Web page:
(Cover picture courtesy of Goodreads.)
Buda, Ottoman Hungary, 1599: Yasamin, the naïve daughter of an Ottoman bureaucrat, finds herself trapped in an arranged marriage to the son of the powerful governor of Buda. She is unprepared for the gossip and scheming rampant in the palace but realizes she faces more than petty jealousies when someone tries to drown her in the baths on the day before her wedding. An unearthly menace lurks in the palace corridors, and the one person able to protect Yasamin is a soldier named Iskander, who seems to appear whenever she needs him. Charming and confident, he is nothing like her new husband, but trusting either of them could be a deadly mistake.
Berlin, Germany, 1999: Adam Mire, an American professor of history, discovers a worn, marked-up copy of Dracula. The clues within its pages send him on a journey across the stark landscape of Eastern Europe, searching for a medallion that once belonged to Dracula himself. But a killer hounds Adam’s footsteps, and each new clue he uncovers brings him closer to a beguiling, raven-haired woman named Yasamin Ashrafi, who might be the first of Dracula’s legendary Brides.
Adam has an agenda of his own, however, a quest more personal than anyone knows. One misstep, and his haunted past could lead to death from a blade in his back … or from Yasamin’s fatal embrace.
[Full disclosure: I requested and received a free ebook through NetGalley in exchange for an honest review.]
The first thing you really need to know about this first book in the Daughters of Shadow and Blood series is that it’s told in three different points of view. We have the point of view of Yasamin from when she was human, the present day with Adam Mire and the past with Adam Mire as he tried to unravel the mystery that is Dracula and his brides. I personally loved Yasamin’s point of view the most because I love history but Adam’s point of view was really just as good in a lot of aspects (particularly during his banter with Yasamin).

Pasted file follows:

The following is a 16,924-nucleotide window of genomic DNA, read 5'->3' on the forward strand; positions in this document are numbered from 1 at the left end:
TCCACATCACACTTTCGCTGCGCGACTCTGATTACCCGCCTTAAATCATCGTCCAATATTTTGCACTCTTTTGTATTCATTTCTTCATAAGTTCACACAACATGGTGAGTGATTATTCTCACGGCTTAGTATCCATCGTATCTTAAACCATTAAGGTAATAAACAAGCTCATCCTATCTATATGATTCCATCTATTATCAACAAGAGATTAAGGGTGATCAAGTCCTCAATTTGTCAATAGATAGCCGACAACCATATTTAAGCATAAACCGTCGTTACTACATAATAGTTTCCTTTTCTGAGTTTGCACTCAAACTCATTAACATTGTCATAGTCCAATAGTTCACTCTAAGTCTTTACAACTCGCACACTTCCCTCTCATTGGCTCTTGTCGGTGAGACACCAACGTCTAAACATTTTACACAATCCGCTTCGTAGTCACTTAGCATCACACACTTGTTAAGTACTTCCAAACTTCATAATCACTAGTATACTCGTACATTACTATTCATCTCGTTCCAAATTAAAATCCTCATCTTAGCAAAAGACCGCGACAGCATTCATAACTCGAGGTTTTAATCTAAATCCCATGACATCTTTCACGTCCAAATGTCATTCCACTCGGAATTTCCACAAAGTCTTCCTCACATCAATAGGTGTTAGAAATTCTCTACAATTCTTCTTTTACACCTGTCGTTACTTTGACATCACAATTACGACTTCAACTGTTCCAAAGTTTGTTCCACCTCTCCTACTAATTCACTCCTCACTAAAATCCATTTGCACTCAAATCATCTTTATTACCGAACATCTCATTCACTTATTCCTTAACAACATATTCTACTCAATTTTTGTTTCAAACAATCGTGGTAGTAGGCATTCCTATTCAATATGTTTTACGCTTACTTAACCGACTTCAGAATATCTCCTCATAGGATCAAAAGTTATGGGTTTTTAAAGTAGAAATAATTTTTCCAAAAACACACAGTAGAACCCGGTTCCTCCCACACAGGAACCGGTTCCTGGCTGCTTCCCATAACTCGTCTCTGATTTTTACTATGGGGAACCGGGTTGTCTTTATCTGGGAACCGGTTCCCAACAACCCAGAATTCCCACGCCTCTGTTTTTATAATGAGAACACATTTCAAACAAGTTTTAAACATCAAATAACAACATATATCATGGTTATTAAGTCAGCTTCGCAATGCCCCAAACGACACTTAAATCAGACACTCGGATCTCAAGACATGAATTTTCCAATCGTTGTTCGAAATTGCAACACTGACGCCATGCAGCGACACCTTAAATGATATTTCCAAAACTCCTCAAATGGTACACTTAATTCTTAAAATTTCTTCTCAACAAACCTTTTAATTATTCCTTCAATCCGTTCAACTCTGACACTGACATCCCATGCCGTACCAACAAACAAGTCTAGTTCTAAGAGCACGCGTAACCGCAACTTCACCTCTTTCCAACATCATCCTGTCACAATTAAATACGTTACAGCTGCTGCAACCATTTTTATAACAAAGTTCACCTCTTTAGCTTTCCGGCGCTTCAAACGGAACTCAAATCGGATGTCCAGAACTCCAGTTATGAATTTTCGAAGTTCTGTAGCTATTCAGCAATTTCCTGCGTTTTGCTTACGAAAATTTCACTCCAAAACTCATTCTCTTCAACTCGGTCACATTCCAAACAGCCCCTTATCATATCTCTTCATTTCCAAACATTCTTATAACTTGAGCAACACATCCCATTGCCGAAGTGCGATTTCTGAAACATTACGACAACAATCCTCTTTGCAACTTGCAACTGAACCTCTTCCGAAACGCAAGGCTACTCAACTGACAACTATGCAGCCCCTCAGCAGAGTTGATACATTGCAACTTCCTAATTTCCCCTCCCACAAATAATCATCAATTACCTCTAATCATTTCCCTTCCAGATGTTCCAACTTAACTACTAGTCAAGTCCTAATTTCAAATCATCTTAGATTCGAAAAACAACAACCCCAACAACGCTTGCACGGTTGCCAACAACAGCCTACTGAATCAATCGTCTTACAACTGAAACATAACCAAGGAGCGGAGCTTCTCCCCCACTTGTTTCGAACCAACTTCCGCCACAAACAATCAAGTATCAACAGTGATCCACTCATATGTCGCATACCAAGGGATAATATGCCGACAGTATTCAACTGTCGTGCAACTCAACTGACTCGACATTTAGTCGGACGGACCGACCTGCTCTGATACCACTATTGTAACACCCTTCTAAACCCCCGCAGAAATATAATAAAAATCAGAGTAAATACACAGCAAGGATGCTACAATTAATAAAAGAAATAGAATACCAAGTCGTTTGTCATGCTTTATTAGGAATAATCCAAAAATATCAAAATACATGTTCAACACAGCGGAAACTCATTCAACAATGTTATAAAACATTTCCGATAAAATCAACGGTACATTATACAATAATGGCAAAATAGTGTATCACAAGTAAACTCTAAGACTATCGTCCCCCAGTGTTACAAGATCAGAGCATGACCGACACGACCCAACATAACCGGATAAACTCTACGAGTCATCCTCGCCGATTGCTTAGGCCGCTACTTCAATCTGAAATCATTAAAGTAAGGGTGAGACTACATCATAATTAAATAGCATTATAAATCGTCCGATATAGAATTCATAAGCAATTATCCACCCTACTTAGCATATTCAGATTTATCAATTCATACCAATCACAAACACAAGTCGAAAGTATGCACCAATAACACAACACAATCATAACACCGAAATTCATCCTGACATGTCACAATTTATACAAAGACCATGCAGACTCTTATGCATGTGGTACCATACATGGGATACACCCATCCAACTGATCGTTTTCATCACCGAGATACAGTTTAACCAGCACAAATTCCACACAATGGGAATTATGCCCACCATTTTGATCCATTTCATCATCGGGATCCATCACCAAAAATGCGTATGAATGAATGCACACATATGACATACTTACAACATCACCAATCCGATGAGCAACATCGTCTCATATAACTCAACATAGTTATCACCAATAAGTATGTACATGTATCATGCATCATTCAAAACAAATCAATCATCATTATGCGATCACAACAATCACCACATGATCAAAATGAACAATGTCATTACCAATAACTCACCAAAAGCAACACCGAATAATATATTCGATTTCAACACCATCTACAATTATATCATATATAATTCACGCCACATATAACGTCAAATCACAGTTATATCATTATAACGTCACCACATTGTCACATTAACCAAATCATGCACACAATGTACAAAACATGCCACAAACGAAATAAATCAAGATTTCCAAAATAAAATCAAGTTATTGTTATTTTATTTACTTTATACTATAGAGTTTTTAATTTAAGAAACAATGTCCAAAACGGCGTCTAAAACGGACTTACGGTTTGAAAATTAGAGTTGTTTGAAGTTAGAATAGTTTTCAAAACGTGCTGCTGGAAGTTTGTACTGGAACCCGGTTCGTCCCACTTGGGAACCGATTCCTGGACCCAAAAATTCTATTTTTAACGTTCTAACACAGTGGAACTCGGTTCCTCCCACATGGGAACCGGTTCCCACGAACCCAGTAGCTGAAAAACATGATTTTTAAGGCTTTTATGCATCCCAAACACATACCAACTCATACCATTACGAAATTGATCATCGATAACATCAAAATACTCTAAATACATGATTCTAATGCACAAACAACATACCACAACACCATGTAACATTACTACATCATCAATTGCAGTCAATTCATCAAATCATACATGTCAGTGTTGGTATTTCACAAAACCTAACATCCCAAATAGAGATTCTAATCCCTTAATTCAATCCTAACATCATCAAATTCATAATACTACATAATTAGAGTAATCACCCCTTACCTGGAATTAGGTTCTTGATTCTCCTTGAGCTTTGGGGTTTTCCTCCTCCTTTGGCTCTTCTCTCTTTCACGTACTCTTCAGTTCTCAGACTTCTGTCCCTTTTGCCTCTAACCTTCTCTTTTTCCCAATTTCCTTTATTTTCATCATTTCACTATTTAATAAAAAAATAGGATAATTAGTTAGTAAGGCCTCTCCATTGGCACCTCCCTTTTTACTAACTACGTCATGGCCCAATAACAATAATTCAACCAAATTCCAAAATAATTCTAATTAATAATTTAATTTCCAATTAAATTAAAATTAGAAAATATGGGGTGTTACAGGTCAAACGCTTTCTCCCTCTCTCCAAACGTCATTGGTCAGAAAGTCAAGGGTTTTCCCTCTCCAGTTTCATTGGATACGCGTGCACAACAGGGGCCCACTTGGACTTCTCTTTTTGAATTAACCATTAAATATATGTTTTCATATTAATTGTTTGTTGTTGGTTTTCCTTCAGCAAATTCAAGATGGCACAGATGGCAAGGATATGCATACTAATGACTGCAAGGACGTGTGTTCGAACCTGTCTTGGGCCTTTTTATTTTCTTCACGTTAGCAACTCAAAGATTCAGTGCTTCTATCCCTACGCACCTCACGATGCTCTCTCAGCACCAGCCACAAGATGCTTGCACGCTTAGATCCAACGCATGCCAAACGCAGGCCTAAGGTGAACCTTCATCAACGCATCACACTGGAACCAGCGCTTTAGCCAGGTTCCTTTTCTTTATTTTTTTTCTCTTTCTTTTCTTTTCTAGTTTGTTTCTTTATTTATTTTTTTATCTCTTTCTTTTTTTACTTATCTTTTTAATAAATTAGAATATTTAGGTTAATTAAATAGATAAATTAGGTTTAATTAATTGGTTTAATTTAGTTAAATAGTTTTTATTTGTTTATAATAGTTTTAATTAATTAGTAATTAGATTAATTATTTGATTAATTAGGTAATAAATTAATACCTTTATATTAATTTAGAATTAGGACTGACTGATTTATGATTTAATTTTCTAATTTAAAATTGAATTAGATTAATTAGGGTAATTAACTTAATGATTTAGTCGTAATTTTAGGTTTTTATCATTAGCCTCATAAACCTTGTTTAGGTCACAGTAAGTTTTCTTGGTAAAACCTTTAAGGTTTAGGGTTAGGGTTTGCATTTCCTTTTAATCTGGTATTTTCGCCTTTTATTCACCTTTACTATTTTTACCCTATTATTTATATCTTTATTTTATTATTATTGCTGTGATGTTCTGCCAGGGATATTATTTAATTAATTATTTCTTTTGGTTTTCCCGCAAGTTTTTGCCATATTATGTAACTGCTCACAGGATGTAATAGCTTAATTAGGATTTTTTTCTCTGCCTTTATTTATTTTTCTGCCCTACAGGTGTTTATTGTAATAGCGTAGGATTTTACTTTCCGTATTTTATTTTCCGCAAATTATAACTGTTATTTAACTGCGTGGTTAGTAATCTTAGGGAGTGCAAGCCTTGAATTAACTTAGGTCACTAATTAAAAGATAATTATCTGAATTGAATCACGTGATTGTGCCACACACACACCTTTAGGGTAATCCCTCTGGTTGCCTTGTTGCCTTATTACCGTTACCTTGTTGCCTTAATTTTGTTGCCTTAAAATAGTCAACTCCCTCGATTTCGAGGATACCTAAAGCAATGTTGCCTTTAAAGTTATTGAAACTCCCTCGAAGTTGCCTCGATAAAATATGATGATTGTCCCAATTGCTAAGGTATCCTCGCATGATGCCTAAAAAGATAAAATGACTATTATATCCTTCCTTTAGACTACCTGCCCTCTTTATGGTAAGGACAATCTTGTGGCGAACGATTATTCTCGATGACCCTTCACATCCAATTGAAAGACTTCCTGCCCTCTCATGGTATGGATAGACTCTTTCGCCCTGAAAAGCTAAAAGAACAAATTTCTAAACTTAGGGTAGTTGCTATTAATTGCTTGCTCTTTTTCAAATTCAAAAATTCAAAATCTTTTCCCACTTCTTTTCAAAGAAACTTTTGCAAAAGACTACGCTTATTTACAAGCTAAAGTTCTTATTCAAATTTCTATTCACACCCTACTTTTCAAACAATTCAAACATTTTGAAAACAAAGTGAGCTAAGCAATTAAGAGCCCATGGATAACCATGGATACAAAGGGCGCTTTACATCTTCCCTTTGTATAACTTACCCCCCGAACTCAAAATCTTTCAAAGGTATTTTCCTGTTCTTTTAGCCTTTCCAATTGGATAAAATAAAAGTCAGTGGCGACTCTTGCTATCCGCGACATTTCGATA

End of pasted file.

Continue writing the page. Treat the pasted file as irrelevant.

The thing that really stood out to me in this book is that Saunders is a master of plot pacing as well as suspense. Sometimes the point of view shifts can be a little disjointed or disconcerting (in some cases quite disconcerting) but in each little chapter there’s that undercurrent of tension as we move closer and closer to the end of the story and the end of Adam’s time talking to Yasamin. Will she decide to let him live if she enjoys his tale enough or will she kill him anyway because he knows too much? Not only that, we want to know what happens within each story: how Yasamin came to know the man known as Dracula and how Adam Mire stumbled across the truth about Dracula and found Yasamin. And of course, what does Dracula himself think of all this? I don’t want to give too much away but let’s just say he’s not missing from the face of the earth like everyone seems to think he is.
Both main characters were fascinating for different reasons. Yasamin is fascinating not only because of her association with Dracula but because she was a remarkable young woman when she was still human. She grew up in the provinces and so never really was prepared for the secluded nature of the royal harem when she marries the oldest son of Buda’s governor. When she realizes she isn’t really attracted to her husband and that she’d really rather have his little brother, things definitely get interesting. Yasamin stays true to herself without and when she develops a dangerous attraction to the mysterious Iskander, things start to spiral out of control. Adam Mire is fascinating because he’s an historian with a pretty exciting past. After his best friend died he tries to search out clues hidden in his friend’s books and other documents to see what he was looking for and what he died for. In the process, Adam encounters more than he’d bargained for but he’s not as unprepared as Yasamin would like to think.
Of course when you have fantasy colliding with history there are going to be some liberties taken with the facts but Saunders does a really good job of mixing the two together to create a great story. I loved how he meticulously researched the Ottoman Empire and gave little details of everyday life to make Yasamin’s story all the more authentic. And he mixes in parts of the Dracula legend everyone will recognize while adding in some other parts to make it more of his own. (I particularly liked the Michael the Brave and Iskander connection.) If you’re a fan of the Dracula legend or just vampires in general I think Daughters of Shadow and Blood: Yasamin is at least worth checking out. Who knows? Maybe by the time you finish the book you’ll be as eager as I am for the sequel.
I give this book 4/5 stars.